A tin bath by the fire…
We were lucky enough to have a bathroom and running hot water, but bathtime was only once a week – usually on Sunday, ready for school on Monday. The part I dreaded was having my hair washed which meant stinging eyes from the shampoo, rough drying with a towel followed by the agony of having all the tangles combed out. Ouch! Things were very different for Barbara Smith who was one of six children: “On Friday night the tin bath was put in front of the fire in the living room and filled with water from a boiler in the kitchen. We were bathed two at a time with the water being topped up after each session. Mum washed us and Dad dried. After a cup of milk and a slice of bread, Dad gave us a fireman’s lift up the stairs to bed.”
Edwina Jones’ family had a similar routine. “Once my two younger sisters had been bathed, dried and put in warmed vests, liberty bodices and pyjamas, it was my turn. By then the water had gone cool and I wanted to get out quickly. I caught my foot on the edge of the bath, it tipped over and water flooded all over the floor. I had a smacked bottom for that!” One bar of soap went a long way in Theresa Ellis’s family: “Eight children went one after the other into the same water with the same flannel in a freezing
Every issue, Yours writer Marion Clarke will be reliving the best bits of our lives. This fortnight, the time when ensuite bathrooms were something we could only dream of...
‘Eight children went in one after the other into the same water...’
bathroom and nobody ever caught anything from any of the others. The secret was the big bar of carbolic soap that killed every germ in its wake, then went on to scrub the clothes on Monday and the floors on Friday before finding its way back into the bath on Saturday!” Having a bath in front of the fire in the kitchen was the highlight of Saturday night for Brenda Watt, but there was a downside: “No bathroom also meant having an outside toilet. During the day I hated my trips to the toilet because of the spiders and the daddylong-legs on the walls. At night I went armed with a torch and my faithful dog Pip who must have dreaded me waking him up to be my escort.” Having a bathroom was not always better than a cosy soak in front of the fire, as Sylvia Washington discovered: “Even when we had a proper bath installed in our cottage, there was no heating. In the winter months a paraffin stove was lit, but it was barely adequate. On one occasion it burst into flames and a cloud of
thick black smoke filled the room. My dad quickly threw a sack over it and ran outside to put it out in the snow.” In 1962, Caroline Thompson’s family moved to a farm in Aberdeenshire: “We had no electricity, no bathroom and water was heated by a coal fire and back boiler. Poor Mum! She used to bathe me and my two brothers (all under five) in the scullery sink. It was a big, deep sink for washing clothes and we’d stand on the draining board while she dried us.”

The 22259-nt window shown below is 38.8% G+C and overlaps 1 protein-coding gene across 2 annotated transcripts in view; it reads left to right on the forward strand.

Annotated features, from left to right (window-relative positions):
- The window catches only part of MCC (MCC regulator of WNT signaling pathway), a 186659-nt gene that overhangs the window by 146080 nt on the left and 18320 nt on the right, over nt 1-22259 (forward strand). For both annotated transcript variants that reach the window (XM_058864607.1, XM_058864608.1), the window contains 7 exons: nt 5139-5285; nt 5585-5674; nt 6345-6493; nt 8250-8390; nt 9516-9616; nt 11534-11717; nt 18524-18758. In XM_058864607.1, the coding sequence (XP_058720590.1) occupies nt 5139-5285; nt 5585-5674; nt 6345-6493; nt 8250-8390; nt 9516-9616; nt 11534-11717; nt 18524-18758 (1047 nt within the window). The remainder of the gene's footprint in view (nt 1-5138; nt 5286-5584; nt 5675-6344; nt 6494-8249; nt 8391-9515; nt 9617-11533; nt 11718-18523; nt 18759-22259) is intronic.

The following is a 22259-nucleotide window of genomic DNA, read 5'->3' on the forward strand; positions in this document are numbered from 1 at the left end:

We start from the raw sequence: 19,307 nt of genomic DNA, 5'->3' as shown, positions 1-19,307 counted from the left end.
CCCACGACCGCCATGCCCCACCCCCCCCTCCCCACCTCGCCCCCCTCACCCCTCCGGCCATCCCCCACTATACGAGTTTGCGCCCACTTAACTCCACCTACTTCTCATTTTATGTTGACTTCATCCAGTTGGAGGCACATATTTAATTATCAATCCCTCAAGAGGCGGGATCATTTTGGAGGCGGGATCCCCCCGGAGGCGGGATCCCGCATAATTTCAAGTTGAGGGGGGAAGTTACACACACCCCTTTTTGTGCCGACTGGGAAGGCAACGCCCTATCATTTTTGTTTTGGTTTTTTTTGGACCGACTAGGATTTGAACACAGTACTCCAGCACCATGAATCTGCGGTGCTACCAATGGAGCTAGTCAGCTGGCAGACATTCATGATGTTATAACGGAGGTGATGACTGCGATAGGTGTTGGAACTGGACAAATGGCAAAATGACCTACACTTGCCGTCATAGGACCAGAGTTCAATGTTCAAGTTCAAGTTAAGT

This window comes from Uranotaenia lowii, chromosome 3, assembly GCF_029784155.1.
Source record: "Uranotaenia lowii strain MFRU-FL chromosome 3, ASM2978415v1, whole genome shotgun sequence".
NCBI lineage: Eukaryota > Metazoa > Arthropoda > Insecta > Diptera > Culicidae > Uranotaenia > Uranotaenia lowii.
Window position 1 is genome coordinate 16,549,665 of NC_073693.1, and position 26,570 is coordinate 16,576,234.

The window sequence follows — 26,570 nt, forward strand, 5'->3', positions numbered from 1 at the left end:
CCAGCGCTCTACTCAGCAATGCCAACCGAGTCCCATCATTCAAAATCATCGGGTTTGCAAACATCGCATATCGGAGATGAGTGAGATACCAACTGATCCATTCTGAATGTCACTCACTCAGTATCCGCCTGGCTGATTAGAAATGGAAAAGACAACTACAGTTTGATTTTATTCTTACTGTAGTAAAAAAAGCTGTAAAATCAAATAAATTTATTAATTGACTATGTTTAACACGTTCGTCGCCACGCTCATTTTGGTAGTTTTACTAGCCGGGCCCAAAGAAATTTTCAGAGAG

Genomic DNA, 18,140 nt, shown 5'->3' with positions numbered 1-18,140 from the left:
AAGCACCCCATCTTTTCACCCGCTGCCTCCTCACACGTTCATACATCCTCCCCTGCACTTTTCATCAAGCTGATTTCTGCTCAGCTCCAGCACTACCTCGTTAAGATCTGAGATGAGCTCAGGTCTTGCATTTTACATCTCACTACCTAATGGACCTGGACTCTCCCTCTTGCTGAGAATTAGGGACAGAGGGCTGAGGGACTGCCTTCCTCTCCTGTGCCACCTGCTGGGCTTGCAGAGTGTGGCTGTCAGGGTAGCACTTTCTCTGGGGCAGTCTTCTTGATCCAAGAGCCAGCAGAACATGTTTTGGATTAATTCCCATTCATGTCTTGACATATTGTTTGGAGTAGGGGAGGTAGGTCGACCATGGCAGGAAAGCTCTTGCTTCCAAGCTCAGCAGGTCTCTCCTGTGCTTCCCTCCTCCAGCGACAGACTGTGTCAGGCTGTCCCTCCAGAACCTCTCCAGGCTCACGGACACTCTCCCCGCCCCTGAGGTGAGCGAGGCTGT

After Janet Russell’s mum had done the laundry, she used the soapy water to wash Janet: “I can remember as a child being put in the ‘dolly tub’ after Mum had washed the whites. I think she used Acdo washing powder. My skin is OK so it couldn’t have done me any harm!”
Sue Payne’s happiest bathtime memory was on the eve of her wedding in 1966. “My family had just got a long (person-sized) tin bath. I boiled kettles and saucepans of water, sprinkled in lavender-scented bath cubes, put on a shower cap to protect my newly set hair and indulged in a lovely long bath in the warmth of the kitchen heated by the gas stove. Absolute bliss.”
When Pat Rose got married in the Sixties, she and her husband rented rooms in an old house: “There was a bath in my tiny kitchen, hidden under a hinged worktop. To have a bath, I had to lift up the worktop and secure it against the wall with two large hooks. It was rather surreal to sit in the bath surrounded by my washing machine, cooker and kitchen cabinet.”
Pat Warminger also started married life in a rented flat with no bathroom: “When we got our own home I ran straight up to the lovely new bathroom and climbed fully clothed into the empty bath just to see what it was like!” For folk with no bathroom, a visit to the public baths was the usual option, as Sylvia Elliott recalls: “It cost fourpence and you were given a towel and a piece of soap. The attendant (who looked like an army sergeant) put the water in from outside the cubicle. You only had a few inches so you had to be quick before it went cold. If you took longer than the time allowed, the attendant would bang on the door!”
On his weekly visit to the public baths, ten-year-old Alan Dury liked to sing. Once, in the middle of his rendition of Oh Shenandoah, someone joined in with ‘Far away, you rolling river’... “Feeling embarrassed, I stopped. ‘Carry on!’ called out a voice – so we continued in unison.” Bet that had the attendant banging on the cubicle door! ■ More bathtime tales next issue É
‘Poor Mum used to bathe me and my brothers in the scullery sink’
Ivy Lewis’s son Stewart had fun in his daily bath in front of the fire!
Barbara Smith with bathmates Stanley and Harold
Marion as a young girl